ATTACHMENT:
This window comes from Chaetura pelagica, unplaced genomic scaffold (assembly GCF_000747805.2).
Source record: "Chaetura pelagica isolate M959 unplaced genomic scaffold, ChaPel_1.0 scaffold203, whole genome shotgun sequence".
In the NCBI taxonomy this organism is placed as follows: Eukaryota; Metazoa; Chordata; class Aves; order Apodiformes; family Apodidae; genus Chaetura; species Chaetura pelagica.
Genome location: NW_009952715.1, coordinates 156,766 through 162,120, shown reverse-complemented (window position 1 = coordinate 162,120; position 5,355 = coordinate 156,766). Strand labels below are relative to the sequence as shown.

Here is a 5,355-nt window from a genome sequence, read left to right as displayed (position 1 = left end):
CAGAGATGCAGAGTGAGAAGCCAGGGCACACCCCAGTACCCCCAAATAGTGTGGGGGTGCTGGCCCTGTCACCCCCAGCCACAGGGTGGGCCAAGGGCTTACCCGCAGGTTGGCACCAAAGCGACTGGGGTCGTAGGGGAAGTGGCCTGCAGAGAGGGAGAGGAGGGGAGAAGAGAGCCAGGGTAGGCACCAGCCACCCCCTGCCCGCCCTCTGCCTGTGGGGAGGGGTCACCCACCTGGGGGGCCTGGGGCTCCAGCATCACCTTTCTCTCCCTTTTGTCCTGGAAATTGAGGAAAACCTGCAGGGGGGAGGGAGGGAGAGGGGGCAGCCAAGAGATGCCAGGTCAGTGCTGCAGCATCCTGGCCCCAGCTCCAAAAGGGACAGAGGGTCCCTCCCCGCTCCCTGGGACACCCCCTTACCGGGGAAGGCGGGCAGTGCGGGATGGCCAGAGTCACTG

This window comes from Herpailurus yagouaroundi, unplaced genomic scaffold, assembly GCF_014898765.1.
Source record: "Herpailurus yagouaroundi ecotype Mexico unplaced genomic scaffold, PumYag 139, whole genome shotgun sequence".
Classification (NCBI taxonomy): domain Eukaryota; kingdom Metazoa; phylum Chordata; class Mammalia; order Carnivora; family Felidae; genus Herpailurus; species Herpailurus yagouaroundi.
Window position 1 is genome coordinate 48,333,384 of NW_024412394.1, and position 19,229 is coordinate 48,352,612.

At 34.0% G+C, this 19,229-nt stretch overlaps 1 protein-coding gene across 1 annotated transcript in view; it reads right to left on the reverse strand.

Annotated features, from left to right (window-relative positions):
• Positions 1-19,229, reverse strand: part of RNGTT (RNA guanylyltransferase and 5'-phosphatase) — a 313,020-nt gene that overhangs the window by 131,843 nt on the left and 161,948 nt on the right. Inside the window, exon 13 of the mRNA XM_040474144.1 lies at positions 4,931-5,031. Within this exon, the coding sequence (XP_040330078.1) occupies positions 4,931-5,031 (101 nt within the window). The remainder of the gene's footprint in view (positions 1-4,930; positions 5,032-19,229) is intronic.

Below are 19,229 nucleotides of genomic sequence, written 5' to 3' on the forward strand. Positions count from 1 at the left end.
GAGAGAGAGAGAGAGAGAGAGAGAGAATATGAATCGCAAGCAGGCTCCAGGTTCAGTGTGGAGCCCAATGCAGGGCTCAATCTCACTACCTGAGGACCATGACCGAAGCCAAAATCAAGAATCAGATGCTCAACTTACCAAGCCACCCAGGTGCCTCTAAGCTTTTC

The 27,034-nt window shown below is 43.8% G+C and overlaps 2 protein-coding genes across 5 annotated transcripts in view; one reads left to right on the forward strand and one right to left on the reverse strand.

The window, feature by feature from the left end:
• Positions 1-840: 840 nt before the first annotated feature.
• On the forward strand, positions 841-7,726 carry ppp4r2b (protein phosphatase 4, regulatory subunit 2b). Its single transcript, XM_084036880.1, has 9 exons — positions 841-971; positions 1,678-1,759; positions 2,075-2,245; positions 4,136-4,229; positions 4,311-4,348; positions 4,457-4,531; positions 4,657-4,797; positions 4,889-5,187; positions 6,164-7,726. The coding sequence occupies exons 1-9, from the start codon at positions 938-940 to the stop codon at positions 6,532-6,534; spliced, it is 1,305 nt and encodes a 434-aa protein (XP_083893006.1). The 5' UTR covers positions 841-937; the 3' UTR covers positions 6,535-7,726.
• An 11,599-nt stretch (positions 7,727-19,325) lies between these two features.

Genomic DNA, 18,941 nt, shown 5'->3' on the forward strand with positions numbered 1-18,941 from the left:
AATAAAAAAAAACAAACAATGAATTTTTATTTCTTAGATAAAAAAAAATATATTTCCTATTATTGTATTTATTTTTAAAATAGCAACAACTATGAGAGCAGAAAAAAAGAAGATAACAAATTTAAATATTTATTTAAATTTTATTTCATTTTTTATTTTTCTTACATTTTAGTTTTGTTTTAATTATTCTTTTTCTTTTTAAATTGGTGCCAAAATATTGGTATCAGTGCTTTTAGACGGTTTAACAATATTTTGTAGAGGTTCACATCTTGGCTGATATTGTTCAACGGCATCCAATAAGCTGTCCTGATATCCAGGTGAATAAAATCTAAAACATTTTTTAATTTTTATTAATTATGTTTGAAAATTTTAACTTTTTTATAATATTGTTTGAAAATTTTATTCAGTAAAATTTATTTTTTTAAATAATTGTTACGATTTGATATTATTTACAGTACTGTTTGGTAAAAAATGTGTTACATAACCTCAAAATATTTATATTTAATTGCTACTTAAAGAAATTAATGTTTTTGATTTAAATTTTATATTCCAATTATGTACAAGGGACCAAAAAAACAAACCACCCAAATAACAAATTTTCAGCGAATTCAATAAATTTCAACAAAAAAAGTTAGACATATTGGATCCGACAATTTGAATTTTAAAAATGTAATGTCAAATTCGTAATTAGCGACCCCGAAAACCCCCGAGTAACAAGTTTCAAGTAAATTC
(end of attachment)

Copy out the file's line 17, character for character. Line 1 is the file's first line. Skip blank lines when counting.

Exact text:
The window, feature by feature from the left end: